The original purpose of my website was to document the early years of 6 Squadron. This evolved from my first book, For God, England & Ethel, a factual novel featuring my grandfather who served with 6 Squadron on the Western Front. I also wanted to display some of the research material that didn't end up in the book. The website has grown a lot over the past thirteen years but 6 Squadron still plays a major part in it, with sections on the 6 Squadron journal, the Tin-opener, the squadron's move to Mesopotamia after WW1, Facts & Figures on the squadron's early operations, the types of aircraft on charge, numerous WW1 photos, the 6 Squadron Roll of Honour and profiles of several 6 Squadron pioneers.
The Royal Air Force took over command and control from the British Army of all British Forces in Iraq in October 1922, requiring a bigger RAF station than it had in Baghdad West. The new site was seven miles east of Baghdad West, on the eastern bank of the River Tigris, and the station became known as RAF Hinaidi. To protect the low-lying land from flooding, a bund was constructed around the perimeter of the cantonment, eight and a quarter miles in length with an area of 2,500 acres. RAF Hinaidi was operational from 1921 until 1938, by which time operations had been moved to RAF Dhibban, later renamed RAF Habbaniya.
Throughout the operational life of RAF Hinaidi, any British national based there who died, for whatever reason, was buried at the RAF Hinaidi Peace Cemetery, located at the south-western corner of the cantonment. RAF Hinaidi was handed over to the Iraqi government in January 1938 with the exception of the land containing the cemetery which remained the property of the British Government and the cemetery to be maintained in perpetuity by the Imperial War Graves Commission, name later changed to the Commonwealth War Graves Commission. Sadly, over the next eighty years, the cemetery (renamed the Ma'Asker Al Raschid RAF Cemetery and more simply the Rasheed Cemetery) containing 299 graves gradually fell into disrepair and eventually was overlooked altogether - that is, until I became aware of its appalling condition in 2018 whilst researching the death of a WW1 'ace' pilot who was killed whilst departing on a mission from RAF Hinaidi in 1922 and was buried in the cemetery, half a mile from where his Bristol FB2 Fighter crashed. Four years on and there is now a new wall around the cemetery, with an ongoing contract in place to pay for a caretaker / gardener until funding for the next phase of the restoration project has been secured. Click HERE for the full story.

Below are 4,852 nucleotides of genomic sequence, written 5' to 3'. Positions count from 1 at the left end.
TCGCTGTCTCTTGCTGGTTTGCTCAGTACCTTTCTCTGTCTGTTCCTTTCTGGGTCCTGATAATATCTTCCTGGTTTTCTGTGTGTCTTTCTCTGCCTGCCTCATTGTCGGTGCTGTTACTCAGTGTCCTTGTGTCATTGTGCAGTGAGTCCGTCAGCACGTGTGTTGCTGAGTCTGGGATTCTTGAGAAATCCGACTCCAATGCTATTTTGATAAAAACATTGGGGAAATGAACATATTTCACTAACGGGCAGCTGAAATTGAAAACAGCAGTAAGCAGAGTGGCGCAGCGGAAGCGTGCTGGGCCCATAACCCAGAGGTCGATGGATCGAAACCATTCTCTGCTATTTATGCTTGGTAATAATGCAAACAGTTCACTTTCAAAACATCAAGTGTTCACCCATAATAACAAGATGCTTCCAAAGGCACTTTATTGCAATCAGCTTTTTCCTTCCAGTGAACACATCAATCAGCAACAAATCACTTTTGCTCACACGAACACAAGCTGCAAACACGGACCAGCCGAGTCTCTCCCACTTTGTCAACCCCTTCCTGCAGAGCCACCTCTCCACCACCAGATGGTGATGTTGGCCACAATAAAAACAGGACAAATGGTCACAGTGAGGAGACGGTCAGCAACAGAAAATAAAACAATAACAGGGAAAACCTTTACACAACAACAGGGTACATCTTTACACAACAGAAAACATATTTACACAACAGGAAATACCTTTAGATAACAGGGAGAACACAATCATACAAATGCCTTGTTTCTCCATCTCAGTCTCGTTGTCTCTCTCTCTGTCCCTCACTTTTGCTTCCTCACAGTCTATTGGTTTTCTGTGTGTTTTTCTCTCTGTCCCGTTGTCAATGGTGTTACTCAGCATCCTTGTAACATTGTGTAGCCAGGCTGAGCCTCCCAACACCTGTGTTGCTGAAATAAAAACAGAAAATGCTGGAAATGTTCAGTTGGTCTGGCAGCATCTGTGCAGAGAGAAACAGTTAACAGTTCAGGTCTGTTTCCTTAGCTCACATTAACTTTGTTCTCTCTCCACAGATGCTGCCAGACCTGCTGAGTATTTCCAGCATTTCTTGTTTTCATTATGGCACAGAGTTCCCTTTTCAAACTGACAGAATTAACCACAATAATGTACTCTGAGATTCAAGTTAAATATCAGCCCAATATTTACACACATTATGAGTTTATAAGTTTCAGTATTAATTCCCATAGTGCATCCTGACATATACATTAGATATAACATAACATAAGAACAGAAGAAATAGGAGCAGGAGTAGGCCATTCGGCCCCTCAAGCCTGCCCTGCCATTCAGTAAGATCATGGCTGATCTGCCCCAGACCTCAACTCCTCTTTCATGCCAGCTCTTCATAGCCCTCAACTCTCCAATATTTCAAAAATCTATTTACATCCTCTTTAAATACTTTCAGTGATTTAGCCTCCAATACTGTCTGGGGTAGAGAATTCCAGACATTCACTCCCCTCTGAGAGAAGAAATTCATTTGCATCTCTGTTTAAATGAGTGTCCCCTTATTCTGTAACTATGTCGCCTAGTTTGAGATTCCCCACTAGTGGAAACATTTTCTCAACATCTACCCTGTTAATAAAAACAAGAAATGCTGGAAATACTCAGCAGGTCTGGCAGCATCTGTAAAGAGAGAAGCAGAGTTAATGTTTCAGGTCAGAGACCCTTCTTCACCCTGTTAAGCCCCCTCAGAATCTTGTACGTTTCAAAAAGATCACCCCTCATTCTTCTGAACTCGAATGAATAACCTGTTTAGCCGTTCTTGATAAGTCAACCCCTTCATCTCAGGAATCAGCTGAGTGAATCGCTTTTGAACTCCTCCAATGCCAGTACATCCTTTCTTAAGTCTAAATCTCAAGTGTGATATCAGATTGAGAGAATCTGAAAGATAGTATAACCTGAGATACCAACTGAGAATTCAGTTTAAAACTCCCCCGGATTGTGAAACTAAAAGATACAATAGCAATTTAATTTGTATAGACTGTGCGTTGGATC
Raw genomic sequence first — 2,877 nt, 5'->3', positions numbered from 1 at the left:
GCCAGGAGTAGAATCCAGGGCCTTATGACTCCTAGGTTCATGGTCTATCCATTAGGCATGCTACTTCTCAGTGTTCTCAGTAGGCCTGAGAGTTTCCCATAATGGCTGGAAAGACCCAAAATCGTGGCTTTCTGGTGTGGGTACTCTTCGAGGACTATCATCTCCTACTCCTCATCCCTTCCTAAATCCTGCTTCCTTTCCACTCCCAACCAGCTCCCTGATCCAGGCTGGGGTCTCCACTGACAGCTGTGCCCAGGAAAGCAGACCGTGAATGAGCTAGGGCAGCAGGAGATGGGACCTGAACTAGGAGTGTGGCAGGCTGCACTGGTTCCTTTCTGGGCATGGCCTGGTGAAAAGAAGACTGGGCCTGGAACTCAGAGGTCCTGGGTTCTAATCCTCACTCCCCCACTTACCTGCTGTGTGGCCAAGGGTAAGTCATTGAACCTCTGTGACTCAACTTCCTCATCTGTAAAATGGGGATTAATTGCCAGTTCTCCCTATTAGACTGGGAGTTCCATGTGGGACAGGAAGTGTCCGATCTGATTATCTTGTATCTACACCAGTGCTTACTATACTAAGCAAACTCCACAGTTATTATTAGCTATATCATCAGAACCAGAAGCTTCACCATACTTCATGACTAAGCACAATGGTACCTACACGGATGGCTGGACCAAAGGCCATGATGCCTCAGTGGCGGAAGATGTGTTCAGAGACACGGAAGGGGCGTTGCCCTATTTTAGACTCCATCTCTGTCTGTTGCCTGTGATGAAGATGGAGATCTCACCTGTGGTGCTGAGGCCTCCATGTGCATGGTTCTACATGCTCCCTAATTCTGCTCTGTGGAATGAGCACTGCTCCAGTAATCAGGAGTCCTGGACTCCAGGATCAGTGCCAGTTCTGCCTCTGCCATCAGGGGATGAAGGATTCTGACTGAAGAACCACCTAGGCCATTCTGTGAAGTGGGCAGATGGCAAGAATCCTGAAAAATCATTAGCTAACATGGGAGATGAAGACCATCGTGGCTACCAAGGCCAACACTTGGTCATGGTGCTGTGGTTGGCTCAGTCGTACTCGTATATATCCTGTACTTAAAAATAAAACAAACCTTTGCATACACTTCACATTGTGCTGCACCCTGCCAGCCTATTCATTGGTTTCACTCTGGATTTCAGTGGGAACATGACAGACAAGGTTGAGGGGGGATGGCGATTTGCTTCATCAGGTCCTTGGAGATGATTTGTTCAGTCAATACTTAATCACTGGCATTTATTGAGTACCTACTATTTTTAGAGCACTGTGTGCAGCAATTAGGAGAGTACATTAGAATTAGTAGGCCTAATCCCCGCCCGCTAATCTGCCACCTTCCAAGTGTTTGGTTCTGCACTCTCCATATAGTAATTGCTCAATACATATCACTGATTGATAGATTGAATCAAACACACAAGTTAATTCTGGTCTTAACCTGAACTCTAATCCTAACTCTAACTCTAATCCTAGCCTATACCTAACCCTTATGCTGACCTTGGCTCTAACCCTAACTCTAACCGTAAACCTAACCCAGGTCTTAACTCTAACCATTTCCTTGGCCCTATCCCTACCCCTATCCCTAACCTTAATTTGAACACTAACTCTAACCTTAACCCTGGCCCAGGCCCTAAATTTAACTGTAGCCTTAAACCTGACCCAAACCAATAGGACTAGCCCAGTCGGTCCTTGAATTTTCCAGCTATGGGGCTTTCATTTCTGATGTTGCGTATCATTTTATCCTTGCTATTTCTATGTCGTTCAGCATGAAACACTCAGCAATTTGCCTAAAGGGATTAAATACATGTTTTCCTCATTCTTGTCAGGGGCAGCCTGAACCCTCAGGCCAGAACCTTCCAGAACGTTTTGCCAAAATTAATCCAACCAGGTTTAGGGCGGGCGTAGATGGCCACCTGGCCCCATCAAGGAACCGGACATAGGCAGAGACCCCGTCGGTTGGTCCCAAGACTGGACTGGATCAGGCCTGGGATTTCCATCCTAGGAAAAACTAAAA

This website contains photographs covering WW1 and the inter-War years, with an emphasis on 6 Squadron Royal Flying Corps (later Royal Air Force). There is also a section with 43 pages of high definition aerial photographs (two to a page) taken by 6 Squadron aircraft before and after the Battle of Messines. A new section has recently been added, containing images of WW1 maps and photographs as well as copies of every page of my grandfather's WW1 wireless training document.
If you need help researching anyone who served in the British Royal Flying Corps and information regarding the early years of the Royal Air Force, you can contact me by clicking on my name below.